The Parliamentary and Health Service Ombudsman is radically changing how it investigates complaints and provides customer service to ensure people have a voice when they have a complaint, writes Dame Julie Mellor
Last month HSJ editor Alastair McLellan asked the question: “How should the NHS deal with individual cases of poor care where those affected feel the provider involved has failed to resolve their concerns?”
The simple answer to the question is individuals should come to the Parliamentary and Health Service Ombudsman with complaints about care failure made by NHS England.
The service was set up almost 50 years ago to give people a voice and power in relation to the state and public services. If people are not satisfied with a health service providers’ response to their complaint, they can bring it to us.
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Outlining the Ombudsman
We can investigate and provide a final, independent and impartial adjudication on their complaint. Where we uphold it, health services will put things right.
‘We investigate complaints about any public health service provider in England’
We investigate complaints about any public health service provider in England including community and mental health trusts, acute hospitals, GP practices and NHS dentists.
We make recommendations for organisations to put things right when mistakes are made. These can include an apology from the organisation to the complainant, a financial remedy and actions to put things right, such as correcting a medical record, reinstating patients on GP lists and reviewing the treatment and care provided.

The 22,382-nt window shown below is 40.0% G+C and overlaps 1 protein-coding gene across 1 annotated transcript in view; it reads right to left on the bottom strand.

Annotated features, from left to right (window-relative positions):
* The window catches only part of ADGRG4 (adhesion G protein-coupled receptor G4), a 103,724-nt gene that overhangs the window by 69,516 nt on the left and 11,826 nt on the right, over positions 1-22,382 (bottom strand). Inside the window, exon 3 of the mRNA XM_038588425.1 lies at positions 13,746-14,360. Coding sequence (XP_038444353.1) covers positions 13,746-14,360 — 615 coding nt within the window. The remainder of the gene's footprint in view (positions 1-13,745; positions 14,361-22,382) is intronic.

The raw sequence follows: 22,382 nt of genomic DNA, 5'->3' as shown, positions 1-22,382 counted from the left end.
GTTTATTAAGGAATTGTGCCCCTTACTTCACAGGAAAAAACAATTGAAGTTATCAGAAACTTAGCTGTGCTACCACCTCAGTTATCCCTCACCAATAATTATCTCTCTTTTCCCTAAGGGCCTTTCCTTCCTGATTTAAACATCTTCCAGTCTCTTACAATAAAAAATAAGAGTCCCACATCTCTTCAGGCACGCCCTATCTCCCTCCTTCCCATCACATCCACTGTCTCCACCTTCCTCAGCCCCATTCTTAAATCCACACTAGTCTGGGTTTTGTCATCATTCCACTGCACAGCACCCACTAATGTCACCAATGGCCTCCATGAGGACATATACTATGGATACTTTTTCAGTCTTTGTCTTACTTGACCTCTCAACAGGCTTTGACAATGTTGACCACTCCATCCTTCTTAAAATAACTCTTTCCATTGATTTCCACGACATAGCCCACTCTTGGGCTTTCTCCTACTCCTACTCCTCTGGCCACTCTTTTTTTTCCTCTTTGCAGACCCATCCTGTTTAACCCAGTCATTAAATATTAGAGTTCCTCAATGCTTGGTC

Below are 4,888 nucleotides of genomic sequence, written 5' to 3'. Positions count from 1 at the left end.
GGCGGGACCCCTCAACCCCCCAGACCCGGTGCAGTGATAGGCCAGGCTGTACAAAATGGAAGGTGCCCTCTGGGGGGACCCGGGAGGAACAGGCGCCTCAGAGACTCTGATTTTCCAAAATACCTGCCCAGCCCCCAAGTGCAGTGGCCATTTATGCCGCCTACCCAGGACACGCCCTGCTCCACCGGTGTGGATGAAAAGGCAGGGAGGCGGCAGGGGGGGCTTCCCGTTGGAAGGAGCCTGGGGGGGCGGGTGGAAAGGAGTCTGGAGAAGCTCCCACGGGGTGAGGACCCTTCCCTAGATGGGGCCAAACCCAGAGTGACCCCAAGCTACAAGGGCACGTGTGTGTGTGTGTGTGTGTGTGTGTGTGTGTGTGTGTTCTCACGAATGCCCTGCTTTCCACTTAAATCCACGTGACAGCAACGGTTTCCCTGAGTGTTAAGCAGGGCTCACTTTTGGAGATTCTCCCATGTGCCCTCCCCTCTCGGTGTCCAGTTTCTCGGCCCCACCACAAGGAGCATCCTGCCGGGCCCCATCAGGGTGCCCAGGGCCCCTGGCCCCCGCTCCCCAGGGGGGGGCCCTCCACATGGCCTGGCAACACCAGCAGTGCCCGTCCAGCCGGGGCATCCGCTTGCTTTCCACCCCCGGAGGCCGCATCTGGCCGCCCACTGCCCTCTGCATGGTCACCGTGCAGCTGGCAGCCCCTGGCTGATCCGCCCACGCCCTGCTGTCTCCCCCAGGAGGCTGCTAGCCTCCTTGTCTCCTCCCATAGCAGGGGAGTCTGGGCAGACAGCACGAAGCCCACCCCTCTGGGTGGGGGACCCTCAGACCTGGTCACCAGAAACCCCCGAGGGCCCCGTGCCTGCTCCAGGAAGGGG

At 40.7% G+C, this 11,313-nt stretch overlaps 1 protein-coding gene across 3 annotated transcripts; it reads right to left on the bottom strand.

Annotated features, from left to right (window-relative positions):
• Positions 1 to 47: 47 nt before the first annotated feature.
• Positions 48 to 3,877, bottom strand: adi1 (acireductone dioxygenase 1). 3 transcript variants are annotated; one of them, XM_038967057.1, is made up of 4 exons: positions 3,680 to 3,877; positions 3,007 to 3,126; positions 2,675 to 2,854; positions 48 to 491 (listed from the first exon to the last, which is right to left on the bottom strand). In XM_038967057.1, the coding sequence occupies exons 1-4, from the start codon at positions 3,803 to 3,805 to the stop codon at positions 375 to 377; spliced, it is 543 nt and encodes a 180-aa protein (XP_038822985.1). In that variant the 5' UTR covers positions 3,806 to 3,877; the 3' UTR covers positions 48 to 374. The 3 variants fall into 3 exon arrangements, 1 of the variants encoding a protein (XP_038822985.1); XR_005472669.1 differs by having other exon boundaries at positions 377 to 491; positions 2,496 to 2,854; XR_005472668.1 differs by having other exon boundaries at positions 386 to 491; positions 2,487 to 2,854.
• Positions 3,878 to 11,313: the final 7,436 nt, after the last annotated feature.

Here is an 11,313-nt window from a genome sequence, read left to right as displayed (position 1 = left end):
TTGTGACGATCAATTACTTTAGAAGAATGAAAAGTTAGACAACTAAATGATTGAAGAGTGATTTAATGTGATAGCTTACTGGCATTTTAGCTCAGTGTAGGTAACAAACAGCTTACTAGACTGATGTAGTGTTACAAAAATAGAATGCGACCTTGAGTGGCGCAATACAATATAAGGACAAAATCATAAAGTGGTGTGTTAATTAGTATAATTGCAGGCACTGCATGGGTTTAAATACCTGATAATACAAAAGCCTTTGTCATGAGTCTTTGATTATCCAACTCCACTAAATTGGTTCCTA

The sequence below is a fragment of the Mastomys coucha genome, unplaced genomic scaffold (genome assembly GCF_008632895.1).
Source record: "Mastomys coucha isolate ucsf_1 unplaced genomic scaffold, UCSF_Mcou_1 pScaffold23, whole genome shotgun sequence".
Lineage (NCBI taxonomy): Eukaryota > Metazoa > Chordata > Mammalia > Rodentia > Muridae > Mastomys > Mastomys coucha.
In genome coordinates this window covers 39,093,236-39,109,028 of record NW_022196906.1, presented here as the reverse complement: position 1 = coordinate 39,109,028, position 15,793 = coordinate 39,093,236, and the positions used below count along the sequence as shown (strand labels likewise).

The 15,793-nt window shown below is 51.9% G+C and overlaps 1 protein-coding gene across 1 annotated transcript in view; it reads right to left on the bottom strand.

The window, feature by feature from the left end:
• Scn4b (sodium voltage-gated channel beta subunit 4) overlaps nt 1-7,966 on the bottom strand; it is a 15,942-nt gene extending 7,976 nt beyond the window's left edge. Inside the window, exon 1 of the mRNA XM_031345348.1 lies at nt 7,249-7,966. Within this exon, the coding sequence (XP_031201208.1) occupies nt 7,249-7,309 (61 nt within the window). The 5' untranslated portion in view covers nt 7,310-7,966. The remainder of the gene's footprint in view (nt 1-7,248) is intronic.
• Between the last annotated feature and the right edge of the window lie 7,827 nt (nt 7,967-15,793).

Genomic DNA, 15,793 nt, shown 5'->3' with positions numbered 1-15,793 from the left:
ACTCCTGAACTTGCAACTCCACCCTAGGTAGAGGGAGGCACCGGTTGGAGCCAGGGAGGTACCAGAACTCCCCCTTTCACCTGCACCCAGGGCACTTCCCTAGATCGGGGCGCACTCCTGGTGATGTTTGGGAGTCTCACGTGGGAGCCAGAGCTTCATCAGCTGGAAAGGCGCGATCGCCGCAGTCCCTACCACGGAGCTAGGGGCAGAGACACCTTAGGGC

Meet the public need
To ensure we can fulfil our role in a way that best meets public need in the 21st century we are radically changing how we work. We are doing more to listen and respond to what people have told us they want from an Ombudsman service.
We are taking action now to improve our service: how we investigate, how long we take and how we provide customer service. These changes include using our discretion more positively to help more people.
‘We are doing more to use insight from complaints to help services improve’
We have already started to travel down that road. Over the last year we investigated six times as many health complaints as the previous year (from 300 to 1,778) and we have halved the time it takes to complete an investigation.
For serious health cases hat come to us outside the normal 12 month period specified in law, we will now positively consider whether an effective investigation is possible given the passage of time. Where we judge it is possible we will generally investigate.
We are also doing more to use the insight from complaints to help services improve.
Again, this is something people have told us they want us to do. So often when people complain they have a strong sense of public duty. They want their complaint to lead to learning and service improvement for others in the future.
Sadly, two-thirds of those who have complained to a public service say it did not make any difference.
Inspiring system change
We will be further improving our ability to identify learning from complaints.
However, we already make sure that where there are wider lessons for a health service provider from an individual complaint, we feed back to the provider in our investigation reports and expect an action plan to be developed to address the learning as part of the remedy for the complainant. These plans can include staff training and changes to policies and procedures.
‘We have more listening to do about what people want from our service’
Where there are quality and safety concerns we also share our findings with the Care Quality Commission or the relevant professional regulator.
Crucially, this year Parliament, through the Commons public administration committee, has used our reports about sepsis and midwifery regulation to hold the government and NHS England to account for acting on our findings and recommendations.
We have more listening to do about what people want from our service and there is more we will do to respond to what people tell us.
The important thing I want people to know is that they can come to us with individual complaints about poor care where they feel the provider involved has not resolved their concerns.
Dame Julie Mellor is chair and ombudsman of the Parliamentary and Health Service Ombudsman
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